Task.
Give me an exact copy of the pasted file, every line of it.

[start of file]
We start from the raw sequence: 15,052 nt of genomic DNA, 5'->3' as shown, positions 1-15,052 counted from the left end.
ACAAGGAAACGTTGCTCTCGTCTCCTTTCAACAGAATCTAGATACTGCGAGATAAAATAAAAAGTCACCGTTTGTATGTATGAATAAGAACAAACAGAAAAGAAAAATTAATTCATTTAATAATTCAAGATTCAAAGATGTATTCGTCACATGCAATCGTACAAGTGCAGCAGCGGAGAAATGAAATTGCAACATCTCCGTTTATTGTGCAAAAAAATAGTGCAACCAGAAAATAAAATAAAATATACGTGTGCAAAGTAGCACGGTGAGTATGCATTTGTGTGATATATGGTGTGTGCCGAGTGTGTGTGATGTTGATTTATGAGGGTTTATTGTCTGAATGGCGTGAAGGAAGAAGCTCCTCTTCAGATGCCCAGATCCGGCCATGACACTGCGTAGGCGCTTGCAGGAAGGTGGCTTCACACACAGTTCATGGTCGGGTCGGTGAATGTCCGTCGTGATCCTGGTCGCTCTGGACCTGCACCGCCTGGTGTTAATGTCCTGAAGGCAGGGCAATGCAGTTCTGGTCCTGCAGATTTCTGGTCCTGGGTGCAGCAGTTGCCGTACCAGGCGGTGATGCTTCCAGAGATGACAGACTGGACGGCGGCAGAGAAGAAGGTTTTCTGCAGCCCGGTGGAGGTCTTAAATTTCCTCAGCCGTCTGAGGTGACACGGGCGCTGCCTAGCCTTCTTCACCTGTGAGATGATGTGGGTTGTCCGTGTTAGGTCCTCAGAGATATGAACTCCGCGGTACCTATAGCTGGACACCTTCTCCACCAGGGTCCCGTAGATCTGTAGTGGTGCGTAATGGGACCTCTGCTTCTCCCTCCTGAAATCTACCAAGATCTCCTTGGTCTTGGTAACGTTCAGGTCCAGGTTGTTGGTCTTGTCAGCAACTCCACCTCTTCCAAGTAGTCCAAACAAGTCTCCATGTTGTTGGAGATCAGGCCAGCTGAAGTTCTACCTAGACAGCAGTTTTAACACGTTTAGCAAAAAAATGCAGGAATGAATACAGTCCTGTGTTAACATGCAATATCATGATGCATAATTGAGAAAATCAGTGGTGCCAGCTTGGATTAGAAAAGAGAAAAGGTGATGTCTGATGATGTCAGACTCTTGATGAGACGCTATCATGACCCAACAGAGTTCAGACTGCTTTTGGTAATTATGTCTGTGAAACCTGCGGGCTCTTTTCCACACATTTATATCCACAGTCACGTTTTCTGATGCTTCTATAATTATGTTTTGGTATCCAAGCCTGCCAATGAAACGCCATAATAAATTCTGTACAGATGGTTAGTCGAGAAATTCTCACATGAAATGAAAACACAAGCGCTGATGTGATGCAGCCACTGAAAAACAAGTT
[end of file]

We start from the raw sequence: 15,052 nt of genomic DNA, 5'->3' as shown, positions 1-15,052 counted from the left end.
ACAAGGAAACGTTGCTCTCGTCTCCTTTCAACAGAATCTAGATACTGCGAGATAAAATAAAAAGTCACCGTTTGTATGTATGAATAAGAACAAACAGAAAAGAAAAATTAATTCATTTAATAATTCAAGATTCAAAGATGTATTCGTCACATGCAATCGTACAAGTGCAGCAGCGGAGAAATGAAATTGCAACATCTCCGTTTATTGTGCAAAAAAATAGTGCAACCAGAAAATAAAATAAAATATACGTGTGCAAAGTAGCACGGTGAGTATGCATTTGTGTGATATATGGTGTGTGCCGAGTGTGTGTGATGTTGATTTATGAGGGTTTATTGTCTGAATGGCGTGAAGGAAGAAGCTCCTCTTCAGATGCCCAGATCCGGCCATGACACTGCGTAGGCGCTTGCAGGAAGGTGGCTTCACACACAGTTCATGGTCGGGTCGGTGAATGTCCGTCGTGATCCTGGTCGCTCTGGACCTGCACCGCCTGGTGTTAATGTCCTGAAGGCAGGGCAATGCAGTTCTGGTCCTGCAGATTTCTGGTCCTGGGTGCAGCAGTTGCCGTACCAGGCGGTGATGCTTCCAGAGATGACAGACTGGACGGCGGCAGAGAAGAAGGTTTTCTGCAGCCCGGTGGAGGTCTTAAATTTCCTCAGCCGTCTGAGGTGACACGGGCGCTGCCTAGCCTTCTTCACCTGTGAGATGATGTGGGTTGTCCGTGTTAGGTCCTCAGAGATATGAACTCCGCGGTACCTATAGCTGGACACCTTCTCCACCAGGGTCCCGTAGATCTGTAGTGGTGCGTAATGGGACCTCTGCTTCTCCCTCCTGAAATCTACCAAGATCTCCTTGGTCTTGGTAACGTTCAGGTCCAGGTTGTTGGTCTTGTCAGCAACTCCACCTCTTCCAAGTAGTCCAAACAAGTCTCCATGTTGTTGGAGATCAGGCCAGCTGAAGTTCTACCTAGACAGCAGTTTTAACACGTTTAGCAAAAAAATGCAGGAATGAATACAGTCCTGTGTTAACATGCAATATCATGATGCATAATTGAGAAAATCAGTGGTGCCAGCTTGGATTAGAAAAGAGAAAAGGTGATGTCTGATGATGTCAGACTCTTGATGAGACGCTATCATGACCCAACAGAGTTCAGACTGCTTTTGGTAATTATGTCTGTGAAACCTGCGGGCTCTTTTCCACACATTTATATCCACAGTCACGTTTTCTGATGCTTCTATAATTATGTTTTGGTATCCAAGCCTGCCAATGAAACGCCATAATAAATTCTGTACAGATGGTTAGTCGAGAAATTCTCACATGAAATGAAAACACAAGCGCTGATGTGATGCAGCCACTGAAAAACAAGTT